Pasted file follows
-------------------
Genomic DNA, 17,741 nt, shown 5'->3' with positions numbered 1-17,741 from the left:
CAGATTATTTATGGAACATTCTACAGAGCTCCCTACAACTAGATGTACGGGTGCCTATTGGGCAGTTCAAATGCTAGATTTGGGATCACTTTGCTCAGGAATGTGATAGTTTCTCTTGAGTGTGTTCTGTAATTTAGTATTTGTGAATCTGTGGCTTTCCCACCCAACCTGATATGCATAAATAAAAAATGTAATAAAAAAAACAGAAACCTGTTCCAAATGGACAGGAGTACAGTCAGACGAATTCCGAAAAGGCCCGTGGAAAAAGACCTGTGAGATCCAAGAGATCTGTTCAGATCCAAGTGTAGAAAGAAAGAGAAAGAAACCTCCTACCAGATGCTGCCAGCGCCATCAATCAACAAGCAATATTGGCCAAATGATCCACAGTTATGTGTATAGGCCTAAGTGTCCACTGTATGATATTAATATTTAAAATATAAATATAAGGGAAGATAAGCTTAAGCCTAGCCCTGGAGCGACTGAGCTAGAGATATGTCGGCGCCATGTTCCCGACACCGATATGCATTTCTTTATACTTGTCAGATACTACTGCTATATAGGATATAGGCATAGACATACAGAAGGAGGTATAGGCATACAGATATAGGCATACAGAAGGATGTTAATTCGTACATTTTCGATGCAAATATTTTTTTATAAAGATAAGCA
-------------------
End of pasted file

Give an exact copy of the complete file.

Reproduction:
Genomic DNA, 17,741 nt, shown 5'->3' with positions numbered 1-17,741 from the left:
CAGATTATTTATGGAACATTCTACAGAGCTCCCTACAACTAGATGTACGGGTGCCTATTGGGCAGTTCAAATGCTAGATTTGGGATCACTTTGCTCAGGAATGTGATAGTTTCTCTTGAGTGTGTTCTGTAATTTAGTATTTGTGAATCTGTGGCTTTCCCACCCAACCTGATATGCATAAATAAAAAATGTAATAAAAAAAACAGAAACCTGTTCCAAATGGACAGGAGTACAGTCAGACGAATTCCGAAAAGGCCCGTGGAAAAAGACCTGTGAGATCCAAGAGATCTGTTCAGATCCAAGTGTAGAAAGAAAGAGAAAGAAACCTCCTACCAGATGCTGCCAGCGCCATCAATCAACAAGCAATATTGGCCAAATGATCCACAGTTATGTGTATAGGCCTAAGTGTCCACTGTATGATATTAATATTTAAAATATAAATATAAGGGAAGATAAGCTTAAGCCTAGCCCTGGAGCGACTGAGCTAGAGATATGTCGGCGCCATGTTCCCGACACCGATATGCATTTCTTTATACTTGTCAGATACTACTGCTATATAGGATATAGGCATAGACATACAGAAGGAGGTATAGGCATACAGATATAGGCATACAGAAGGATGTTAATTCGTACATTTTCGATGCAAATATTTTTTTATAAAGATAAGCA